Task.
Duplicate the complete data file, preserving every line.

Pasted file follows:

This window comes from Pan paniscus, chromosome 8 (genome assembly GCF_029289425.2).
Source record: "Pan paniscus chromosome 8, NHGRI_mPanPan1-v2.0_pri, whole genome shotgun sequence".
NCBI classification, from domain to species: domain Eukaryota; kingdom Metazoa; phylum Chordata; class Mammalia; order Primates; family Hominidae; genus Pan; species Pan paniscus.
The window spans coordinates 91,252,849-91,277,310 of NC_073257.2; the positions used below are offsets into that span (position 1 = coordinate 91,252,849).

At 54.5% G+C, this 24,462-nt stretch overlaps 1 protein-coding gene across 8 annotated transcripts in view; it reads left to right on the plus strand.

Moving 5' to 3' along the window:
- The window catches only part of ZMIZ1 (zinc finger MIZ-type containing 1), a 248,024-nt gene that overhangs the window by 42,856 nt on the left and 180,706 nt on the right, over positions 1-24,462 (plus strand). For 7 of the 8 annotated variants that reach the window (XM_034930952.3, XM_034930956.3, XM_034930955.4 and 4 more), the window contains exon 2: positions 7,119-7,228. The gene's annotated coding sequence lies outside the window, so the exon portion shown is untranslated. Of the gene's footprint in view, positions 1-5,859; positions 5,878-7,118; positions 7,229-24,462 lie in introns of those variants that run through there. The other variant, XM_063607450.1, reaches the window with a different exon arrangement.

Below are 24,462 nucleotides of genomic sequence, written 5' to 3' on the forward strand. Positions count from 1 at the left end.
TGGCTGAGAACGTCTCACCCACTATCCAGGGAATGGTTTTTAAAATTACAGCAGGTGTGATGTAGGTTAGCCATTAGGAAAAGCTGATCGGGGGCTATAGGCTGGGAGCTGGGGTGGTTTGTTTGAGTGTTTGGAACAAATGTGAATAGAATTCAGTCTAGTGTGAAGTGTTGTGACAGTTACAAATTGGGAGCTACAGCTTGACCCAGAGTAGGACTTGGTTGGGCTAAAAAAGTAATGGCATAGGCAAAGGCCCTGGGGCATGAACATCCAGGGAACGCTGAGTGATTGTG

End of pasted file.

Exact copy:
This window comes from Pan paniscus, chromosome 8 (genome assembly GCF_029289425.2).
Source record: "Pan paniscus chromosome 8, NHGRI_mPanPan1-v2.0_pri, whole genome shotgun sequence".
NCBI classification, from domain to species: domain Eukaryota; kingdom Metazoa; phylum Chordata; class Mammalia; order Primates; family Hominidae; genus Pan; species Pan paniscus.
The window spans coordinates 91,252,849-91,277,310 of NC_073257.2; the positions used below are offsets into that span (position 1 = coordinate 91,252,849).

At 54.5% G+C, this 24,462-nt stretch overlaps 1 protein-coding gene across 8 annotated transcripts in view; it reads left to right on the plus strand.

Moving 5' to 3' along the window:
- The window catches only part of ZMIZ1 (zinc finger MIZ-type containing 1), a 248,024-nt gene that overhangs the window by 42,856 nt on the left and 180,706 nt on the right, over positions 1-24,462 (plus strand). For 7 of the 8 annotated variants that reach the window (XM_034930952.3, XM_034930956.3, XM_034930955.4 and 4 more), the window contains exon 2: positions 7,119-7,228. The gene's annotated coding sequence lies outside the window, so the exon portion shown is untranslated. Of the gene's footprint in view, positions 1-5,859; positions 5,878-7,118; positions 7,229-24,462 lie in introns of those variants that run through there. The other variant, XM_063607450.1, reaches the window with a different exon arrangement.

Below are 24,462 nucleotides of genomic sequence, written 5' to 3' on the forward strand. Positions count from 1 at the left end.
TGGCTGAGAACGTCTCACCCACTATCCAGGGAATGGTTTTTAAAATTACAGCAGGTGTGATGTAGGTTAGCCATTAGGAAAAGCTGATCGGGGGCTATAGGCTGGGAGCTGGGGTGGTTTGTTTGAGTGTTTGGAACAAATGTGAATAGAATTCAGTCTAGTGTGAAGTGTTGTGACAGTTACAAATTGGGAGCTACAGCTTGACCCAGAGTAGGACTTGGTTGGGCTAAAAAAGTAATGGCATAGGCAAAGGCCCTGGGGCATGAACATCCAGGGAACGCTGAGTGATTGTG